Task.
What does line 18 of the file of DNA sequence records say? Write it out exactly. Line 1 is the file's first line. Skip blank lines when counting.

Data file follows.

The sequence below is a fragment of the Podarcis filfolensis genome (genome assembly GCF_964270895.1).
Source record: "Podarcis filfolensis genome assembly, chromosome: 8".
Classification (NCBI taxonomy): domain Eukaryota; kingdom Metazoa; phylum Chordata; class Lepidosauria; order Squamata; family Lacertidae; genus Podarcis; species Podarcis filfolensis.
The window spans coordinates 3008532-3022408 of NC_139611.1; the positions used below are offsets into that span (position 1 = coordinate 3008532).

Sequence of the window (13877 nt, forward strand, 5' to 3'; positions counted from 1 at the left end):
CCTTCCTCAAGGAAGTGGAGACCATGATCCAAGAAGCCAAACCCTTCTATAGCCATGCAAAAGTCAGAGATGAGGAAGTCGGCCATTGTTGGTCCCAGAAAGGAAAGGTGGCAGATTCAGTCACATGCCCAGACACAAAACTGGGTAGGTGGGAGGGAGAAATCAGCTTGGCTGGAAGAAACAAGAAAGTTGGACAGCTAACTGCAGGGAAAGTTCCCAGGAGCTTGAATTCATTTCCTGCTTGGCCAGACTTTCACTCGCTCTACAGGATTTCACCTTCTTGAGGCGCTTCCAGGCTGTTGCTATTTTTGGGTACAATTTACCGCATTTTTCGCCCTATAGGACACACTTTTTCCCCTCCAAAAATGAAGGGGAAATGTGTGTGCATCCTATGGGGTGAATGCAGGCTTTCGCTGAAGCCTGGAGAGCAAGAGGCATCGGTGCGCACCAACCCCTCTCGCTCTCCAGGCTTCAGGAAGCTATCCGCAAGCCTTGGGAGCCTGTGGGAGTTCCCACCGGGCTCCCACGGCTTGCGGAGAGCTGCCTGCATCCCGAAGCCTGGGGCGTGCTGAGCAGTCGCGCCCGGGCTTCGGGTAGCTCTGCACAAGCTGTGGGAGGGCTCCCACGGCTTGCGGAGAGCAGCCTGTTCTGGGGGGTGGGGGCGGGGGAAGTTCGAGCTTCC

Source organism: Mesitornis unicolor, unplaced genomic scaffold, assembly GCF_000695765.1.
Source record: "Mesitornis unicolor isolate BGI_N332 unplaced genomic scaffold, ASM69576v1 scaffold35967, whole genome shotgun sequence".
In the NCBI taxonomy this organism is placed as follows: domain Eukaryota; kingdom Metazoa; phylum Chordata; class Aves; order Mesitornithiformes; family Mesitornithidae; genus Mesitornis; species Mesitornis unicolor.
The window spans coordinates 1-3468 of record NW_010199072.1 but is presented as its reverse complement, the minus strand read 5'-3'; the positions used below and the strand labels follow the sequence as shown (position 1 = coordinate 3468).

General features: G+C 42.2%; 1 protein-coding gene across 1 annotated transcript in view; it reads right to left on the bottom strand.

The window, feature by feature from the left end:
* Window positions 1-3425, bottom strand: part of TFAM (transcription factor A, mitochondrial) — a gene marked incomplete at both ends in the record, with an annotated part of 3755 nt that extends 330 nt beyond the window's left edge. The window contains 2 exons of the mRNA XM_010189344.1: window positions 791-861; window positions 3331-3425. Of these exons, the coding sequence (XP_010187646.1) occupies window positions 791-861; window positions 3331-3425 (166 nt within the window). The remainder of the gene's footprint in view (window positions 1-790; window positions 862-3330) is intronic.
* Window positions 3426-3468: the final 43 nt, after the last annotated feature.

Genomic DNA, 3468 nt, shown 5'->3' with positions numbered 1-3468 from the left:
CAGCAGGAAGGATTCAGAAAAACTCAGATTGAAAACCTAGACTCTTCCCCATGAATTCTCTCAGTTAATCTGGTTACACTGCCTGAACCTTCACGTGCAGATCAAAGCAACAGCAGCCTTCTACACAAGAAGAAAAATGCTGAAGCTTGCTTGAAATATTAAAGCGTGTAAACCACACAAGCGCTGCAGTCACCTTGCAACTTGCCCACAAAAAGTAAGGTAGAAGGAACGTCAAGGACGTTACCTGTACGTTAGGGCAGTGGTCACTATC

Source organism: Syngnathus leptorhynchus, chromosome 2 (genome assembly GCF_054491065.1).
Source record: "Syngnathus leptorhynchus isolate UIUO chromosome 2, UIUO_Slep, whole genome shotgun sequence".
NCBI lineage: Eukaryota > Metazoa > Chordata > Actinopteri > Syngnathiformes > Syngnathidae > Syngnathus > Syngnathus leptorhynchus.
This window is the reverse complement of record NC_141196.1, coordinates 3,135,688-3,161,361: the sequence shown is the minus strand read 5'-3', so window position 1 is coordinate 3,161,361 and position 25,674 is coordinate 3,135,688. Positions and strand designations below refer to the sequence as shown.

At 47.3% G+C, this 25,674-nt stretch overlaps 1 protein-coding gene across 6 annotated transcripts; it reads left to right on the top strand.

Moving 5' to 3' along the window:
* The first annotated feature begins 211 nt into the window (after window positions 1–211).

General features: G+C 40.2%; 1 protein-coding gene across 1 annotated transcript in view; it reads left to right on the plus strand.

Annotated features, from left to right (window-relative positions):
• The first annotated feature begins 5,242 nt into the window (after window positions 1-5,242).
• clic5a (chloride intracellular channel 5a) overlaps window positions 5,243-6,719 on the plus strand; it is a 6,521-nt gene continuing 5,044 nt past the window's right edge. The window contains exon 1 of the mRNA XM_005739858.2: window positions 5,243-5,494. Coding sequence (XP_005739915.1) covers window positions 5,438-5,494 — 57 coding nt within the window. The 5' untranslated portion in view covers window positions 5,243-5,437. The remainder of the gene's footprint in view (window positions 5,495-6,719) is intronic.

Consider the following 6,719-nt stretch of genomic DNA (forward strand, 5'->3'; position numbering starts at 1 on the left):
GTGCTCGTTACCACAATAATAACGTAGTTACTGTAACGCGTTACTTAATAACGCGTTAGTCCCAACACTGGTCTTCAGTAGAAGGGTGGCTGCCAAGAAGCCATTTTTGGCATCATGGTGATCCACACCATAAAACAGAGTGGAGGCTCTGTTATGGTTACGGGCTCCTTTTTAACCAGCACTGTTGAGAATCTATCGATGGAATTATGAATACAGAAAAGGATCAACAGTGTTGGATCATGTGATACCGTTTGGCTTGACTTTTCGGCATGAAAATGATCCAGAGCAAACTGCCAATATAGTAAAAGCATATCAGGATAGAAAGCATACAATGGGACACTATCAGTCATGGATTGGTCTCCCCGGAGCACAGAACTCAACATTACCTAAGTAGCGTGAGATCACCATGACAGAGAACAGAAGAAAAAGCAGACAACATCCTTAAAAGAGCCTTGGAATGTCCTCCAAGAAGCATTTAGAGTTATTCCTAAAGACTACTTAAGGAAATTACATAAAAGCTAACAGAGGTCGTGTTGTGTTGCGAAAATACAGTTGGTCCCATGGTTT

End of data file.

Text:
Source record: "Syngnathus leptorhynchus isolate UIUO chromosome 2, UIUO_Slep, whole genome shotgun sequence".